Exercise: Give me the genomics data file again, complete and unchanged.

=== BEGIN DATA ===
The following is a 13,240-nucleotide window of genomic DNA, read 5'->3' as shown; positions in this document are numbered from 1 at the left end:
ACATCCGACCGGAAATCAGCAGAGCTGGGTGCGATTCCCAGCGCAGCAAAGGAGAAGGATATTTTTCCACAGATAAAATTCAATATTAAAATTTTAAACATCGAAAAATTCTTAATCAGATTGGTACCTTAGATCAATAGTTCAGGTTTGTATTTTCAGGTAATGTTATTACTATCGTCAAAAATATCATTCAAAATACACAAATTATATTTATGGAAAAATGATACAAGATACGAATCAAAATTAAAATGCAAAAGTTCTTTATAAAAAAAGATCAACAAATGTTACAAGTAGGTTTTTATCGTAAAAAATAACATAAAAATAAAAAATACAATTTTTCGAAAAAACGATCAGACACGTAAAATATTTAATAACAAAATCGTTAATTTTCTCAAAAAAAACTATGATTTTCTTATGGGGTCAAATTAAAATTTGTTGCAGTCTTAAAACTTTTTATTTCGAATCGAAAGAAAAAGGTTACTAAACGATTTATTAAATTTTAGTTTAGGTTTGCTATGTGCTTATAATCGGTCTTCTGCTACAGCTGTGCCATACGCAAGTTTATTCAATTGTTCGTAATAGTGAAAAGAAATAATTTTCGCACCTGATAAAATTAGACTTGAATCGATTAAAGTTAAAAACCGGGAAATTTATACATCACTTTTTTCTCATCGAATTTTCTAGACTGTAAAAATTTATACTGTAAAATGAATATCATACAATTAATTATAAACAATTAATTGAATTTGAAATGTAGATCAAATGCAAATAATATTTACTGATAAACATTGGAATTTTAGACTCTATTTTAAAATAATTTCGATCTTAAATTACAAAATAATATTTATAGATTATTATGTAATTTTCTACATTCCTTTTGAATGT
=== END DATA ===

The following is a 13,240-nucleotide window of genomic DNA, read 5'->3' as shown; positions in this document are numbered from 1 at the left end:
ACATCCGACCGGAAATCAGCAGAGCTGGGTGCGATTCCCAGCGCAGCAAAGGAGAAGGATATTTTTCCACAGATAAAATTCAATATTAAAATTTTAAACATCGAAAAATTCTTAATCAGATTGGTACCTTAGATCAATAGTTCAGGTTTGTATTTTCAGGTAATGTTATTACTATCGTCAAAAATATCATTCAAAATACACAAATTATATTTATGGAAAAATGATACAAGATACGAATCAAAATTAAAATGCAAAAGTTCTTTATAAAAAAAGATCAACAAATGTTACAAGTAGGTTTTTATCGTAAAAAATAACATAAAAATAAAAAATACAATTTTTCGAAAAAACGATCAGACACGTAAAATATTTAATAACAAAATCGTTAATTTTCTCAAAAAAAACTATGATTTTCTTATGGGGTCAAATTAAAATTTGTTGCAGTCTTAAAACTTTTTATTTCGAATCGAAAGAAAAAGGTTACTAAACGATTTATTAAATTTTAGTTTAGGTTTGCTATGTGCTTATAATCGGTCTTCTGCTACAGCTGTGCCATACGCAAGTTTATTCAATTGTTCGTAATAGTGAAAAGAAATAATTTTCGCACCTGATAAAATTAGACTTGAATCGATTAAAGTTAAAAACCGGGAAATTTATACATCACTTTTTTCTCATCGAATTTTCTAGACTGTAAAAATTTATACTGTAAAATGAATATCATACAATTAATTATAAACAATTAATTGAATTTGAAATGTAGATCAAATGCAAATAATATTTACTGATAAACATTGGAATTTTAGACTCTATTTTAAAATAATTTCGATCTTAAATTACAAAATAATATTTATAGATTATTATGTAATTTTCTACATTCCTTTTGAATGT